Kermit Line Errors

The error *Nonexistent file* is common when using Kermit. This error could mean any of several things in addition to the inability to find the desired file on the remote system (the command FDIR K> will verify the contents of a remote directory). The transactions over the Kermit line are generally considered to be file transfers. When the V+ system tries to start a file operation, the local Kermit driver generally tries to open a file on the remote server. If this operation fails, V+ returns the error *Nonexistent file*. Among the things that could possibly cause this error are: mismatched line settings (like baud rate and parity), unexpected server state (the server didn't terminate the previous transaction as expected), the server was not started correctly, or the file may really not exist.

NOTE:When an error occurs that is associated with the use of Kermit, it sometimes helps to perform the following steps to make sure the remote server is in a known state: (1) enter PASSTHRU mode, (2) stop the remote server by typing Ctrl+P several times, and (3) restart the remote server. If a Kermit file access is aborted by the user (for example, Ctrl+C is typed to abort a V+ monitor command), it may take five seconds for the abort request to be processed.

System Parameters for Kermit

Two V+ system parameters are provided for setting communication parameters for the Kermit protocol.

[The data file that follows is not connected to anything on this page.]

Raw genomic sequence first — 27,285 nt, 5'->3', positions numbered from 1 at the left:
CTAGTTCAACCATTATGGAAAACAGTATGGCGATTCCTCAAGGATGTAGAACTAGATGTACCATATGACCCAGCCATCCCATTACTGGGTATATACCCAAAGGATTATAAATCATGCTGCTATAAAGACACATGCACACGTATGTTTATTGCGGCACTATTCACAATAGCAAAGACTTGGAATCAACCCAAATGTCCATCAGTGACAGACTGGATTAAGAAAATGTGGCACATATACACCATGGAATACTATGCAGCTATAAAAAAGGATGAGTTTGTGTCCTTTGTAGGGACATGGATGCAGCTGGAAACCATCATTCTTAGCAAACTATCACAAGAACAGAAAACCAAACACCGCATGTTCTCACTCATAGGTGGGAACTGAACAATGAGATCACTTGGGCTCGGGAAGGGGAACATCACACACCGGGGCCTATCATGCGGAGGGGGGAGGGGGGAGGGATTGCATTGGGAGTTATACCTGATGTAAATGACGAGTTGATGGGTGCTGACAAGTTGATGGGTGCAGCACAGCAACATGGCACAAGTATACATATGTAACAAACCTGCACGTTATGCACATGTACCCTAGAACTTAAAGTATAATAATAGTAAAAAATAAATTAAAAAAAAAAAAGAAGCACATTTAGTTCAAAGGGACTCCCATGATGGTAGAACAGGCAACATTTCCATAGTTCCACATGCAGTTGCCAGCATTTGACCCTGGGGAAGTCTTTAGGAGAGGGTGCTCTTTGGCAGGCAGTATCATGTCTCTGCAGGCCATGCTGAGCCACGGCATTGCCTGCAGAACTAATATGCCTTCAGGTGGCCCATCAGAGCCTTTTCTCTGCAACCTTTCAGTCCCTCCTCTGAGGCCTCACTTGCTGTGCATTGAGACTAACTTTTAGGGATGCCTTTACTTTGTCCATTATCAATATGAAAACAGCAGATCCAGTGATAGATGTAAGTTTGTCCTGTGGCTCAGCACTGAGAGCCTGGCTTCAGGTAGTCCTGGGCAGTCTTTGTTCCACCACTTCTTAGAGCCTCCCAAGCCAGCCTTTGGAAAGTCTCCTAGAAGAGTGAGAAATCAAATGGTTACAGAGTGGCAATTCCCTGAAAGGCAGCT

The parameter KERMIT.TIMEOUT sets the amount of time that the remote server is to wait for a response from the V+ system before the remote server declares a time-out error and retransmits its previous message. This parameter should be set to a high value (less than or equal to 95 seconds) when V+ READ or WRITE instructions performed on the Kermit line are far apart, that is, when there are long pauses between disk requests. (This can occur, for example, when the V+ program is being executed in single-step mode with the program debugger.)

The parameter KERMIT.RETRY is the number of errors and retransmissions that are allowed by the local V+ Kermit. When this number of errors is exceeded, the error *Too many network errors* will occur. When this parameter is set to a large value (less than or equal to 1000), the equivalent parameter for the remote server must be set to the same value. Otherwise, the settings will not be effective.

1Kermit documentation and software are available from:
Kermit Distribution
Columbia University Center for Computing Activities
612 West 115th Street
New York, NY 10025 (USA)
Web site: http://www.columbia.edu/kermit/

2Only one line can be configured at any one time for use with Kermit. The controller configuration program is in the file CONFIG_C.V2.

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Last modified on: 6/24/2014